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News: CLB-24 uses field exercise to build teamwork

Story by Lance Cpl. Sullivan LaramieSmall RSS Icon

CLB-24 uses field exercise to build teamwork Cpl. Sullivan Laramie

A CH-53E Super Stallion with Marine Heavy Helicopter Squadron 461 descends before dropping a payload for training operations with Landing Support Platoon, Combat Logistics Battalion 24, 2nd Marine Logistics Group during a battalion exercise aboard Camp Lejeune, N.C., Oct. 17, 2013. LS Plt. and HMH-461 completed day training with an 8,000-pound beam and night operations with the beam and a 500-gallon water bladder provided by water purification Marines with the battalion.

CAMP LEJEUNE, N.C. - Marines and sailors with Combat Logistics Battalion 24, Combat Logistics Regiment 27, 2nd Marine Logistics Group participated in a field exercise here Oct. 16 to 18.

The exercise gave different sections of the battalion the opportunity to bring their specialties together as they trained in preparation for an upcoming Marine Expeditionary Unit deployment.

“This is our first field exercise as a brand new staff for the CLB,” said Maj. Chad E. Roberts, the executive officer of CLB-24. “If you use the ‘crawl, walk, run’ analogy, we’re still crawling. We’re trying to establish a battle rhythm for a deployment as a [logistics combat element], but that’s still about a year away.”

The battalion operations included water purification, vehicle convoys and helicopter support team, or HST, exercises. The operations tied in directly with each other and were held together by the Marines at the command operations center, who tracked the movements of the platoons and kept constant communications with them.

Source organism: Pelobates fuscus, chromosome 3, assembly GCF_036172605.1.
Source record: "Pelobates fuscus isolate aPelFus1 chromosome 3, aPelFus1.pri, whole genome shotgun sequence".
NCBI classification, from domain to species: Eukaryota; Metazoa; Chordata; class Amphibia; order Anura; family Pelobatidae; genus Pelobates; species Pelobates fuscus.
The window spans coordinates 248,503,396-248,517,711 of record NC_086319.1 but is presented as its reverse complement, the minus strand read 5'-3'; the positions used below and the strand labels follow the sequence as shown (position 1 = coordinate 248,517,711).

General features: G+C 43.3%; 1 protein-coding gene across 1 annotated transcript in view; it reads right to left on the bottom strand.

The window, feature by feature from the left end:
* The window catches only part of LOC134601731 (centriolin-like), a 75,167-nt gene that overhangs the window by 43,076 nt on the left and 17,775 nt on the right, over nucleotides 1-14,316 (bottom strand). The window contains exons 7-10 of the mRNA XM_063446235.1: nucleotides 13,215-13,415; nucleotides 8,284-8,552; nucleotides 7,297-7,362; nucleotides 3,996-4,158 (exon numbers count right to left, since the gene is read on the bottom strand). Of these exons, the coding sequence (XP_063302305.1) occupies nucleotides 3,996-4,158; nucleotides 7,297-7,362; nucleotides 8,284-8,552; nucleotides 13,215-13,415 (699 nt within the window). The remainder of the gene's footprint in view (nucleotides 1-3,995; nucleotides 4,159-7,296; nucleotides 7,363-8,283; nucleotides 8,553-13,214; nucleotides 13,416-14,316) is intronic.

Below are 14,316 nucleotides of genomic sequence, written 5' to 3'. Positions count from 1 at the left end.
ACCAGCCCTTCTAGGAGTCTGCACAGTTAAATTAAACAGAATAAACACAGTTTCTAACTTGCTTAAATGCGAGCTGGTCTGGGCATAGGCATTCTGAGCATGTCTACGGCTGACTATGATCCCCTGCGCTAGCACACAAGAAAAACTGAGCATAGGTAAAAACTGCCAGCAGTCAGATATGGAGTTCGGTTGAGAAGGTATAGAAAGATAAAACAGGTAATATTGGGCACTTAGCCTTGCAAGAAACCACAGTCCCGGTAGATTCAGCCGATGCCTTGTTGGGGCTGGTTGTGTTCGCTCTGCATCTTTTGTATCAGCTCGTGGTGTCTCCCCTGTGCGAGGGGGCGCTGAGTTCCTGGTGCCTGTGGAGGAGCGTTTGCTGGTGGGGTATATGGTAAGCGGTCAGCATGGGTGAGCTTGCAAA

“This is step one, so to speak,” said 1st Lt. Thomas J. Heemer, the commander of Landing Support Platoon, CLB-24. “It gives us the opportunity to get out here and start integrating all the things we do as individual platoons. The work we do is pretty impressive as landing support, engineer and communications Marines, but we make our money when we bring it together.”

The water purification specialists produced 500 gallons of clean water, which the motor transport section moved to LS Plt. to be air-lifted along with an 8,000-pound beam to simulate supplies during an HST.

“It’s definitely an equipment and [personnel] test,” said Sgt. Parker S. Radcliffe, a combat engineer with CLB-24. “Being first response to natural disasters around the U.S., we have to know that the Marines know how to use the equipment and that the equipment works.”


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This work, CLB-24 uses field exercise to build teamwork, by Cpl Sullivan Laramie, identified by DVIDS, is free of known copyright restrictions under U.S. copyright law.

Date Taken:10.18.2013

Date Posted:10.18.2013 14:28

Location:CAMP LEJEUNE, NC, USGlobe





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